You may remember this project from this post, in which I asked for volunteers to learn about it. No one ever volunteered, but here we are. The project apparently treats 1100 acres in the 40K acre project area.
I still think it would be better policy if we had an open dialogue with folks like AWR about why AWR thought there were lynx and why they thought the project would hurt them with the rest of us able to read the FS documents and chime in. It would have been interesting and a learning experience for everyone. Wouldn’t it be interesting if there were a policy experiment that before any (fuels treatment?) project (less than 2000 acres?), future plaintiffs were required to engage in a public discussion about their claims? It seems like it would be a more open and transparent process… and at the end of the day the lawsuit could still be brought so no legal rights would be violated (as far as I can tell.)
Here’s the link to the Great Falls Tribune article:
U.S. District Judge Brian Morris has sided with Lewis and Clark National Forest in a lawsuit brought by the Alliance for the Wild Rockies to block a forest logging/prescribed fire project in the Little Belt Mountains to address aging stands of timber.
The Alliance alleged in the February 2014 lawsuit that the forest violated the Endangered Species Act, the National Environmental Policy Act and the National Forest Management Act when it approved the Blankenship Vegetation Treatment Project.
The lawsuit said the Forest Service’s finding of “no adverse effects” for lynx was flawed.
The Forest Service said it is possible lynx move through the area, but the habitat isn’t considered occupied.
In a decision Monday, the judge ruled in favor of the forest’s motion for summary judgment, finding the agency had complied with the law on each of the seven points raised in the lawsuit.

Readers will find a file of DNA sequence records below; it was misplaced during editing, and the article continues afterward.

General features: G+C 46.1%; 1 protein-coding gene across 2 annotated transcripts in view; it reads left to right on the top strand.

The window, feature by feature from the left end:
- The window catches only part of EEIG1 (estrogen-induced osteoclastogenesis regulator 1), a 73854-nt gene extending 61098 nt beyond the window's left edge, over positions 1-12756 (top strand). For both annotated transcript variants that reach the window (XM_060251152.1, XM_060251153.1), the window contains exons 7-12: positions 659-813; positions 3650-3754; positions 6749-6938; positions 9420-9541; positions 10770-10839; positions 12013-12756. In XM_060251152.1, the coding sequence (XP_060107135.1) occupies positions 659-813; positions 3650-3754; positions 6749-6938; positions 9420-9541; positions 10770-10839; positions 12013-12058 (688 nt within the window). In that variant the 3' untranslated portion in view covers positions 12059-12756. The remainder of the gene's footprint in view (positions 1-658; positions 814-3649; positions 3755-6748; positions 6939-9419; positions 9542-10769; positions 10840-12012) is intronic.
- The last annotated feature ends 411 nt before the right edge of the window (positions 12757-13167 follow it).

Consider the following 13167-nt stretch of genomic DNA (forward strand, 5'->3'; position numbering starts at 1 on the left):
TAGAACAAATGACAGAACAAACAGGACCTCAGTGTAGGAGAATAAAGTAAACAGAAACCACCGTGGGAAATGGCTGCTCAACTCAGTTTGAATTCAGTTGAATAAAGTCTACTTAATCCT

The court’s decision notes that “summary judgment is appropriate if no genuine issues of material fact exist and the moving party is entitled to judgment as a matter of law.”
“This is one of those projects that has taken a couple of years and has consumed hundreds of hours of staff time to move through the appeal and litigation process,” Forest Supervisor Bill Avey said in a news release. “The court’s decision validates the hard work that those employees did to get the project to this point and now we look forward to restoring resource conditions and improving public safety by getting to work out on the ground.”
The project area encompasses about 40,700 acres in the Dry Fork of Belt Creek Drainage of the Little Belt Mountains. Within that area, roughly 1,100 acres would be treated using a mix of commercial harvesting, pre-burn slashing and thinning and prescribed fire.
The Dry Fork of Belt Creek is a popular forest recreation area and is considered to be at high risk of wildfire due to the current vegetative conditions including mortality from the mountain pine beetle, lack of defensible space adjacent to private land inholdings, and natural fuel conditions that could result in large scale wildfire, according to the Forest Service.